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Career and Leadership Development During COVID-19

Remote work during COVID-19 can lead to positive career and leadership outcomes.

Some organizational and leadership development experts say we are in a state of transition to a novel world of work. We are currently facing changes such as rapid rises in unemployment and full-time remote employment.

As significant numbers of employed American workers transition to remote work due to COVID-19, some individuals have wondered what implications this may have on their career and leadership development. Will this transition result in limited career and leadership advancement opportunities for those working remotely?

Remote work has existed for an extensive period of time, particularly depending on the operationalization of the term. Formal remote work within workplace organizations began in the 1980s following technological advancements to facilitate this option. In the United States from 2003 and 2009, working remotely in any capacity increased from 19 percent to 24 percent of the working population (BLS, 2019). However, working remotely has remained at the same rate from 2009 to 2018 (BLS, 2019). Notably, some industries (e.g., manufacturing) cannot offer remote employment options, likely contributing in part to consistent rates of remote work.

Interestingly, empirical research has found that remote work may predict favorable outcomes (e.g., improved performance indicators, lower turnover rates, greater workplace satisfaction) (Bloom et al., 2015). Notably, remote work outcomes seem to vary based on individual needs (e.g., need to integrate or separate work and personal life domains) and appropriate organizational fit regarding that preference (Kreiner, 2006). An empirical study found that fit between remote work preferences and workplace environments predicted positive outcomes, including reduced stress and work/home conflict and increased job satisfaction (Kreiner, 2006).

Although remote work—for those preferring and receiving it—may predict positive employee and organizational outcomes, there is some evidence that working remotely may negatively impact promotional opportunities (Bloom et al., 2015). Remote work may limit visibility and relationship development opportunities, indirectly leading to limited advancement opportunities despite improved performance.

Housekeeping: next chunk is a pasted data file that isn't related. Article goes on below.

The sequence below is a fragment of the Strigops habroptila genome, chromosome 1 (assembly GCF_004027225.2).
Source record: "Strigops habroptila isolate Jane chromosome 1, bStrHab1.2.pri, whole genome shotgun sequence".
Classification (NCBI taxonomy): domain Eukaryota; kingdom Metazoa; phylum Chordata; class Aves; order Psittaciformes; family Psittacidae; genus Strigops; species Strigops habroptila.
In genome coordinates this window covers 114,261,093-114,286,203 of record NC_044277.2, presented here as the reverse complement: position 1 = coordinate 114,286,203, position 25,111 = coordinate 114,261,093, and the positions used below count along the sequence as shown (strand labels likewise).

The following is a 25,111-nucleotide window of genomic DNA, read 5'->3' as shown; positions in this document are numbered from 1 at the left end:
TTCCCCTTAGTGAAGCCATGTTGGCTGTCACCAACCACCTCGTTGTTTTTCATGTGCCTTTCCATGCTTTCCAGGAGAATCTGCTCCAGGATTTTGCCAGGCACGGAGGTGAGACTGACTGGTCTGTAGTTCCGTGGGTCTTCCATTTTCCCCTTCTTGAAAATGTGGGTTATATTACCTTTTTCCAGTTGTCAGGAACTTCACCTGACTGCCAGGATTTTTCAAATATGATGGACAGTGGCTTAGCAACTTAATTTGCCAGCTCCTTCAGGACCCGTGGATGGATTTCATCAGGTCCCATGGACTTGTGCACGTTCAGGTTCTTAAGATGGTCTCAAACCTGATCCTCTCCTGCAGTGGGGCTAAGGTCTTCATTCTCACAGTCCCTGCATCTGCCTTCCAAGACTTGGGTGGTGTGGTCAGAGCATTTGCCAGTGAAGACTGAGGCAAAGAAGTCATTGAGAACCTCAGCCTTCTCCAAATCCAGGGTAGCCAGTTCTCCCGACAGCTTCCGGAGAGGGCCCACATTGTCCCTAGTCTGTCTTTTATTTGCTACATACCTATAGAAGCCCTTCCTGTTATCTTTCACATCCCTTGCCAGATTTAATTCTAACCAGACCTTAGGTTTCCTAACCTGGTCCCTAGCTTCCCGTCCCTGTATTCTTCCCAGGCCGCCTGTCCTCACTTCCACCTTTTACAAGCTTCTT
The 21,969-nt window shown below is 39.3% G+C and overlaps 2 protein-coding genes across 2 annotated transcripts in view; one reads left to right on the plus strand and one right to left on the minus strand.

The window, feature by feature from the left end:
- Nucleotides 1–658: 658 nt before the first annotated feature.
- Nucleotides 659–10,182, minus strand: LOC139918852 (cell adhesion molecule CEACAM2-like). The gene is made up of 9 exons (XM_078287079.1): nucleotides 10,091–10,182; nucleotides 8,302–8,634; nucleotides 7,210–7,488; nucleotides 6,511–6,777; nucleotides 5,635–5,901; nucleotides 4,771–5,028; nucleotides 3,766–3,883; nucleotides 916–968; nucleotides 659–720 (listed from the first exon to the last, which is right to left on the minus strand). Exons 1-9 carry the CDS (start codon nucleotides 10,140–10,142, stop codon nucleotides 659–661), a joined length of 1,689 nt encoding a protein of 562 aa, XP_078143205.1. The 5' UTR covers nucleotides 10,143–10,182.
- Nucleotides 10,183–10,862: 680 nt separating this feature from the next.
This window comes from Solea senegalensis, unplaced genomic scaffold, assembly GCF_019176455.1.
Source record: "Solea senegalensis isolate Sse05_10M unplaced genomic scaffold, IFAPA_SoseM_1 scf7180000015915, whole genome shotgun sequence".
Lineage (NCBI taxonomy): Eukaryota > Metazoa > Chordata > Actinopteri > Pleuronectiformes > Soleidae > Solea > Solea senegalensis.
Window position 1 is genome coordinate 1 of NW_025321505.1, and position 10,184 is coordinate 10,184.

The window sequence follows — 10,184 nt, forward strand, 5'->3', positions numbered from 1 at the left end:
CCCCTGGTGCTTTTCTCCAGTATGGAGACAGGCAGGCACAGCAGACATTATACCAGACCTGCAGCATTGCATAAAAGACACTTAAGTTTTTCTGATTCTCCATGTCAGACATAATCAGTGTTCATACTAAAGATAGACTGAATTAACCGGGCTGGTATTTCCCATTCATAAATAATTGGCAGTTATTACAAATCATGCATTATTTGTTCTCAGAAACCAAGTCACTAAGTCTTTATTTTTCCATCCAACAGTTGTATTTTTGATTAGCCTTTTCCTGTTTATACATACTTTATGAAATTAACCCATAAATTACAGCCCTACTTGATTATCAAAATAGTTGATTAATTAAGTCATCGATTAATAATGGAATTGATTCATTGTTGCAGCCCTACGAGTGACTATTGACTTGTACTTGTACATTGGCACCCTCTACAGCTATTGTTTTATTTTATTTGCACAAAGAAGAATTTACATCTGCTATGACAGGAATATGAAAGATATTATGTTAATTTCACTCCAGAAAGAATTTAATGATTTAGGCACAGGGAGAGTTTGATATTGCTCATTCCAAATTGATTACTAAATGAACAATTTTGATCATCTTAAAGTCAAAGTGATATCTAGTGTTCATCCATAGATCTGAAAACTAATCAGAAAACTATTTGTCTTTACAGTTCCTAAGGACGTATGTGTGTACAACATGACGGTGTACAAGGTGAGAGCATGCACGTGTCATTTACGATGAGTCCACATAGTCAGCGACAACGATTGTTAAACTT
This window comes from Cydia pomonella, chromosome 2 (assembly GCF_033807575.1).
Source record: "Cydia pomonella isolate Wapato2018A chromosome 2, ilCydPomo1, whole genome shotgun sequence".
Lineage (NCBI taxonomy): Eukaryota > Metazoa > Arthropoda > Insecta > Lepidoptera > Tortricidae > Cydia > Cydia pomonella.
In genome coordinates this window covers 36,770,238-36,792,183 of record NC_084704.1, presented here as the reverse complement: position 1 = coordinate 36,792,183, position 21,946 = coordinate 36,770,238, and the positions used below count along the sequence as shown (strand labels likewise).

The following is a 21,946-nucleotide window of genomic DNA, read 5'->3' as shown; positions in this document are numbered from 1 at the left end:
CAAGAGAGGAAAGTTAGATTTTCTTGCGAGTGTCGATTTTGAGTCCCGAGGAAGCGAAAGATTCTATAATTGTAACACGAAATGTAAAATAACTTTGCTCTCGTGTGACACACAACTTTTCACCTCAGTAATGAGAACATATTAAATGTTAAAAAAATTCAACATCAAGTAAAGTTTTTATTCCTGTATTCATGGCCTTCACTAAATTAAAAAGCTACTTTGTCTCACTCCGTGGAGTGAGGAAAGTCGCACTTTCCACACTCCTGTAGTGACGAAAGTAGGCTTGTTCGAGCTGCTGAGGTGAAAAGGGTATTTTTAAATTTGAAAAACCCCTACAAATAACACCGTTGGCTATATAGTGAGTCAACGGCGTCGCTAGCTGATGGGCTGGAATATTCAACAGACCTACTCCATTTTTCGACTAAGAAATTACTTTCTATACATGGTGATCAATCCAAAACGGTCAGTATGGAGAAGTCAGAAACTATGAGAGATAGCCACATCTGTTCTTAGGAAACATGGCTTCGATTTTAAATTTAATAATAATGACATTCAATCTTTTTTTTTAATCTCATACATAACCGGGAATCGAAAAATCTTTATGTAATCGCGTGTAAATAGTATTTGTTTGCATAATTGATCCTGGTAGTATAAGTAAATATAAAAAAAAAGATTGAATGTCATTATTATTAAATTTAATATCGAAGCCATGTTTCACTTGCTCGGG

Career and leadership development suffer when employees do not pivot based on the existing context. For employees who are able to meet their roles and responsibilities through remote employment, full-time remote work is the reality for the unforeseeable future. And this new reality may lead to positive employee and organizational outcomes (e.g., improved performance indicators). However, in order to progress, employees transitioning to full-time remote work for the first time must understand the methods to pivot their career and leadership development approach.

The following summary will serve as a case study for career and leadership development recommendations in the context of remote work during the COVID-19 outbreak. Ana is an IT Database Administrator at a large hospital. She has been assigned to work remotely over the next six months due to the COVID-19 outbreak.

Prior to the outbreak, Ana was to be evaluated over the next fiscal year to determine her preparedness for a promotion to a Regional IT Database Administrator role (a management position that provides oversight of several hospitals). However, during this upcoming six-month period, Ana will not have her weekly face-to-face meetings with her supervisor or team members. All meetings have been reduced in frequency to once a month through a videoconferencing platform. Ana will not have opportunities to engage in cross-functional team projects. She will have limited direct contact with her supervisor, team, and organization, seemingly reducing the impact and influence she can have on the organization over the next six months.